WASHINGTON — For all the talk by the presidential candidates about producing jobs, fixing the economy, and bolstering the country’s middle class, a dispiriting prospect looms ahead of November’s election: The nation’s poverty rate is poised to rise to its highest level since President Lyndon B. Johnson launched his war against it.
New Census Bureau estimates are expected to be released this week, and even a small two-tenths tick upward would push the 2011 rate to its highest level since 1965.
With nearly one in every six Americans now living in poverty, advocates for the poor say little attention is being paid to the issue and express concern over how this fall’s elections could influence government programs meant to aid the poor.
“The political visibility and influence of the poor is now about where it was in the early 1960s, before the war on poverty. If either plans to address poverty, they clearly expect to do it below the radar,” said Christopher Jencks, a professor of public policy at the Harvard Kennedy School.
Much of the rhetoric and promises of both Mitt Romney and President Obama have centered on rescuing the middle class. The word poverty is seldom heard. Yet the election’s outcome could have a profound effect on the nation’s neediest, particularly regarding plans to trim entitlements and slash such programs as food stamps to ease the strain on the federal budget.
When he accepted his party’s nomination, Romney broached the topic while assailing Obama for what the former Massachusetts governor said were failed economic policies.
“Today more Americans wake up in poverty than ever before,” Romney said. “Look around you. These are not strangers. These are our brothers and sisters, our fellow Americans.”
Those words created a sense of dissonance among advocates for the poor, who note that Romney’s proposed budget plan would require spending cuts of nearly $10 trillion over what he hopes will be two terms in the White House. But it is uncertain which programs he would cut, and by how much, because the plan lacks such details.
The Romney campaign argues that controlling government spending and cutting tax rates for top earners will stimulate the economy and create jobs, particularly for the poor.
“It’s clear that if the economy has a reasonable recovery, nobody doubts the rate of poverty would come down,” said Jencks. It won’t necessarily help the poor who have jobs but are paid minimum wage. Nor will it help the job prospects of the disabled, the low-skilled or uneducated, he said.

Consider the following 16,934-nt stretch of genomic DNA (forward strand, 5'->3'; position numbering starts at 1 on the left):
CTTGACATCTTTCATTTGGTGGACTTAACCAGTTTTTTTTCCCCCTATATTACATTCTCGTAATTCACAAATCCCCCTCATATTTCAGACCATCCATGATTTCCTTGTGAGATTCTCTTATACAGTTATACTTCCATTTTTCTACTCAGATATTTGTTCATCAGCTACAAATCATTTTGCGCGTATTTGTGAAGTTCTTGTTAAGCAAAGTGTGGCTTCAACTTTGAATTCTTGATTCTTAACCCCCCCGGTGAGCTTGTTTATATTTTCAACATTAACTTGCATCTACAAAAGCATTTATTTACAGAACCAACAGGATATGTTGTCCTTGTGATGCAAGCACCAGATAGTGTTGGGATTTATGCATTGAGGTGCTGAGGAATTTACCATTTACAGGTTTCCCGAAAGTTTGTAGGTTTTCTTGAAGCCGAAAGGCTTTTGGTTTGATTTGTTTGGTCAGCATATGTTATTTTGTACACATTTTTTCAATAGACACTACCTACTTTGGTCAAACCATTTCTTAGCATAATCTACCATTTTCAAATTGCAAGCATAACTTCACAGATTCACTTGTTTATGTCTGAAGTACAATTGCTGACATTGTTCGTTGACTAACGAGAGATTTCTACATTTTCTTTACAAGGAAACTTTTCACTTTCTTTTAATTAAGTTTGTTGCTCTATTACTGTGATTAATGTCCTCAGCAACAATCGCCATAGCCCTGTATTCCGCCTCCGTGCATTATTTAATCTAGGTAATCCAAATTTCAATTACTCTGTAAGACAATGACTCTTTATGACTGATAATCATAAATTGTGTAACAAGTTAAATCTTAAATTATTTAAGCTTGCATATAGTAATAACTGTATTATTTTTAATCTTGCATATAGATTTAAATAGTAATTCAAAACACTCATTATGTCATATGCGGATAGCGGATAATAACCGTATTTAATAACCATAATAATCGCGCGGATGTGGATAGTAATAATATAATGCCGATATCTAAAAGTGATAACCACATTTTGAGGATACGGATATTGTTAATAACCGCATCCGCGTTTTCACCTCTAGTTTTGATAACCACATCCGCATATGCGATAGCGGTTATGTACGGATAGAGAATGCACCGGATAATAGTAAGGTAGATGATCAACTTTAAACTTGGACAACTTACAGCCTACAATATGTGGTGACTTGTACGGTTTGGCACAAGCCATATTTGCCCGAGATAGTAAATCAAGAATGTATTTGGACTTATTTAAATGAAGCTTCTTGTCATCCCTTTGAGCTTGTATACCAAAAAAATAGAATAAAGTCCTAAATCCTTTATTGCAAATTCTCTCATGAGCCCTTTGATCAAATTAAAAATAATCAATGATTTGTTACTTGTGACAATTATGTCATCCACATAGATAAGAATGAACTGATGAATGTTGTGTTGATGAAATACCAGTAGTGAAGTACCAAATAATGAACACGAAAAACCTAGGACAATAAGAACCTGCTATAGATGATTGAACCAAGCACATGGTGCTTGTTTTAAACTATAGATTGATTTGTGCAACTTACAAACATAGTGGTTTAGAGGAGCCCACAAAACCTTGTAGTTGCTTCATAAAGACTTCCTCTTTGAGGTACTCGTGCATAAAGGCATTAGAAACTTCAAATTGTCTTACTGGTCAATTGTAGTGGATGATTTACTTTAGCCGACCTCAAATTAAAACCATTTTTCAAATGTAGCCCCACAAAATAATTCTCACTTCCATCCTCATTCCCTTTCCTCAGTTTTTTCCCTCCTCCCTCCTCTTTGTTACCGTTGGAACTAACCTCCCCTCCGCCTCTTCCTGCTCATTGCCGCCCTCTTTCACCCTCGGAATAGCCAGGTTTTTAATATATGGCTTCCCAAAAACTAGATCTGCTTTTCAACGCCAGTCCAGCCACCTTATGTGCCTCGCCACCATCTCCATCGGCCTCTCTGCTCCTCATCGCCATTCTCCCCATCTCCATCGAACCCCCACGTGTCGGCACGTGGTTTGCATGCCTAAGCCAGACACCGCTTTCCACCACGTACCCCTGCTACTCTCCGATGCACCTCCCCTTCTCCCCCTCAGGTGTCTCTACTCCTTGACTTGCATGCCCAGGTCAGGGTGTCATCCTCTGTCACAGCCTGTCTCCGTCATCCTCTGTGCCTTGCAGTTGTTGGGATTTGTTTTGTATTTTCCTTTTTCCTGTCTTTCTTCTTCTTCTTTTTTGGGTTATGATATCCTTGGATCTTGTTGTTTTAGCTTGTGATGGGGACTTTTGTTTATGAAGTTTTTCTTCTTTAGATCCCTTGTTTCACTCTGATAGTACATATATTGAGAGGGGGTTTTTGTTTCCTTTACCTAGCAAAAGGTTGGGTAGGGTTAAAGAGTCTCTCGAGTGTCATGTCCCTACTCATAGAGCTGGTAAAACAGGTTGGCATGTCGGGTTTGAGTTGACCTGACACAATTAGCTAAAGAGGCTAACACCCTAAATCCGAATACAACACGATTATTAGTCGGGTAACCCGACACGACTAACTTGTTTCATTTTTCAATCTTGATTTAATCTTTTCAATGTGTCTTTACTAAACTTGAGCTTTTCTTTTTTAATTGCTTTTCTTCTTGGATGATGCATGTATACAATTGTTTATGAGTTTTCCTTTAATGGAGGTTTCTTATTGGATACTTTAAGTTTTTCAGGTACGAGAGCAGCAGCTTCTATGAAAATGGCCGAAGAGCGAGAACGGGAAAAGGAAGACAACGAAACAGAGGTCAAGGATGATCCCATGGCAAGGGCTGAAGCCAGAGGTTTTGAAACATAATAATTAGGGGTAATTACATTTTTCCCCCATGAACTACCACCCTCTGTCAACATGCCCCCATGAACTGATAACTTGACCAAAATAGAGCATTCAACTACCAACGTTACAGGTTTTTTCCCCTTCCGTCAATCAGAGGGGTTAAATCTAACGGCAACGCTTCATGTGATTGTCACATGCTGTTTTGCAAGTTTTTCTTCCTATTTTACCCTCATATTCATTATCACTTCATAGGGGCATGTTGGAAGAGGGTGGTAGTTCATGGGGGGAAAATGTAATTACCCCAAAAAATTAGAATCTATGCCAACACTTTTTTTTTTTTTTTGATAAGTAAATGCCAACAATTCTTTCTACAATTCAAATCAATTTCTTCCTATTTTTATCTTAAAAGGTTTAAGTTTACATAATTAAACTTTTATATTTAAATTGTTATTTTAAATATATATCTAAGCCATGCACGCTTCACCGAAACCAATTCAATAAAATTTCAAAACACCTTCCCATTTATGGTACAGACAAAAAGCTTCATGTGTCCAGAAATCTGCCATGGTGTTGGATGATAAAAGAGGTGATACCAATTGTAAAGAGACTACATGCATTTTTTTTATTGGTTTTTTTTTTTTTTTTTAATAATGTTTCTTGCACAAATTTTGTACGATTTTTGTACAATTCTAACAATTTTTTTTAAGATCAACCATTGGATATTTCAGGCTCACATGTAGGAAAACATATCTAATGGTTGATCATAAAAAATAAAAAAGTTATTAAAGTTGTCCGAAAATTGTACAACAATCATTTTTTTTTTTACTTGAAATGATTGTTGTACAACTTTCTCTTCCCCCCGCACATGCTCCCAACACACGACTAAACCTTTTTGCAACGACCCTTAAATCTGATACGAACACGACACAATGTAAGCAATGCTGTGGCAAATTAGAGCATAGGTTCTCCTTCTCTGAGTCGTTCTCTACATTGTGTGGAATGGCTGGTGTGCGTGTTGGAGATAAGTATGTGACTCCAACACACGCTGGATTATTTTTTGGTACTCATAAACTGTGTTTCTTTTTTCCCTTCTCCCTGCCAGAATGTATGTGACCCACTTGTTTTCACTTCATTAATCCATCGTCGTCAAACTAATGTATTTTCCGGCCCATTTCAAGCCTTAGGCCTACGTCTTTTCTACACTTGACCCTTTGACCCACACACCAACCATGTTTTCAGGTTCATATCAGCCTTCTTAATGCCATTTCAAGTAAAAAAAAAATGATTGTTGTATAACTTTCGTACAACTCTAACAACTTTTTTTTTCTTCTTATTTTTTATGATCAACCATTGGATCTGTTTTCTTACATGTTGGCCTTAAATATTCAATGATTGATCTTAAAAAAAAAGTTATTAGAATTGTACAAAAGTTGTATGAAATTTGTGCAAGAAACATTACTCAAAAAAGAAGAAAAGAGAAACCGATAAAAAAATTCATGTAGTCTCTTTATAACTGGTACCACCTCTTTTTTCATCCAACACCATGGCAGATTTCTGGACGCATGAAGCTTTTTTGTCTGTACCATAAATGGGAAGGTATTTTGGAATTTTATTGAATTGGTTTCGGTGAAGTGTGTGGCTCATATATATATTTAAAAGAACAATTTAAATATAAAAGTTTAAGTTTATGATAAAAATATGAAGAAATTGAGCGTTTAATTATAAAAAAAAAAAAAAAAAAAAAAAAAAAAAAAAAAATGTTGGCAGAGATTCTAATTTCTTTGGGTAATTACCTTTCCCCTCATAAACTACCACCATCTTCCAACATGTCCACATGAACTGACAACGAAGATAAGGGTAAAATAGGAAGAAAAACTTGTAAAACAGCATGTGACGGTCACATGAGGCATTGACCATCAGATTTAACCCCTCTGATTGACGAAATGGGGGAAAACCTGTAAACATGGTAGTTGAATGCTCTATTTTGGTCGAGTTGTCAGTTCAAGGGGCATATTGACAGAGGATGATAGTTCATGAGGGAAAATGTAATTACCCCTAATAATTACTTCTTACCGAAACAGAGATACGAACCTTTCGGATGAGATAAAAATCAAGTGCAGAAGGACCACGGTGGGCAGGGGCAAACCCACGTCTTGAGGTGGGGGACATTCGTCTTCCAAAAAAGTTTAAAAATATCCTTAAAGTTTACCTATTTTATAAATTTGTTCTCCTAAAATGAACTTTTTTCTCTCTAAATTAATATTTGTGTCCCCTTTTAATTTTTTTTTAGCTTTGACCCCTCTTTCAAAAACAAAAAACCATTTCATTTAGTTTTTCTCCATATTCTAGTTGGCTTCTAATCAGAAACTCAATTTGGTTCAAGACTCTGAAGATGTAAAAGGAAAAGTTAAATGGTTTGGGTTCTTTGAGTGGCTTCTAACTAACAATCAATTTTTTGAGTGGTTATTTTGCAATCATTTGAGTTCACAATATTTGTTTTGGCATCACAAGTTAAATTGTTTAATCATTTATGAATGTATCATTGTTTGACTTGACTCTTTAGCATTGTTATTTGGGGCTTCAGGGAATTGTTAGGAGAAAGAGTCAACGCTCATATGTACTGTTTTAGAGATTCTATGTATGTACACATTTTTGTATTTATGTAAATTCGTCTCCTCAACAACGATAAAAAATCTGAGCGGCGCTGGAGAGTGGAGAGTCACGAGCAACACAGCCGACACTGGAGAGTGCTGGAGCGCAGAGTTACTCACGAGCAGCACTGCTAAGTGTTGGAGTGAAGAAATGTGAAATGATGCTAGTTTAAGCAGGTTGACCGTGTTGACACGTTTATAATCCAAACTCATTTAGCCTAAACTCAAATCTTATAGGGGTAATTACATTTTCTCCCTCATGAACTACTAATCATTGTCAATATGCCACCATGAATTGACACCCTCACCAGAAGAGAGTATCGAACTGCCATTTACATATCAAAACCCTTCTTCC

While arguing that the White House is taking the right course by resisting most of the spending cuts pushed by Republicans, advocates for the poor say Obama and Democrats should be more aggressive in trying to lift people out of poverty.
Shortly after his election, Obama pledged to raise the $7.25 an hour minimum wage to $9.50 by 2011, so “full-time workers can earn a living wage that allows them to raise their families and pay for basic needs such as food, transportation, and housing — things so many people take for granted.”
But he didn’t deliver, and the prospect of renewing that pledge could be political folly because the House is now controlled by Republicans — who have rejected Obama’s major jobs bills.
That’s not to say Obama has not had victories. The president’s $787 billion stimulus program set aside money to boost food stamps and unemployment insurance benefits, as well as expand earned income and child tax credits. After getting a temporary extension of the tax credits until the end of this year, the White House is proposing to make the tax breaks permanent. The extended jobless benefits have expired.
In his own convention speech, Obama used the word “poverty” twice. In one instance, he framed the issue as part of a broader discussion about the role of government.
“We know that churches and charities can often make more of a difference than a poverty program alone,” he said. “We don’t want handouts for people who refuse to help themselves.’’
An analysis by the Center on Budget and Policy Priorities, a liberal think tank, showed that the president’s stimulus package in 2009 prevented nearly 7 million Americans from falling into poverty. The center also pointed out the key role that entitlement programs such as Social Security play in keeping people out of poverty, suggesting the rate would nearly double to 28.6 percent if all such programs were eliminated.
In 2010, there were 46.2 million people living in poverty — 15.1 percent — in the United States. That is the most people since the government began its accounting in 1959, although the rate is lower than 1965.Continued...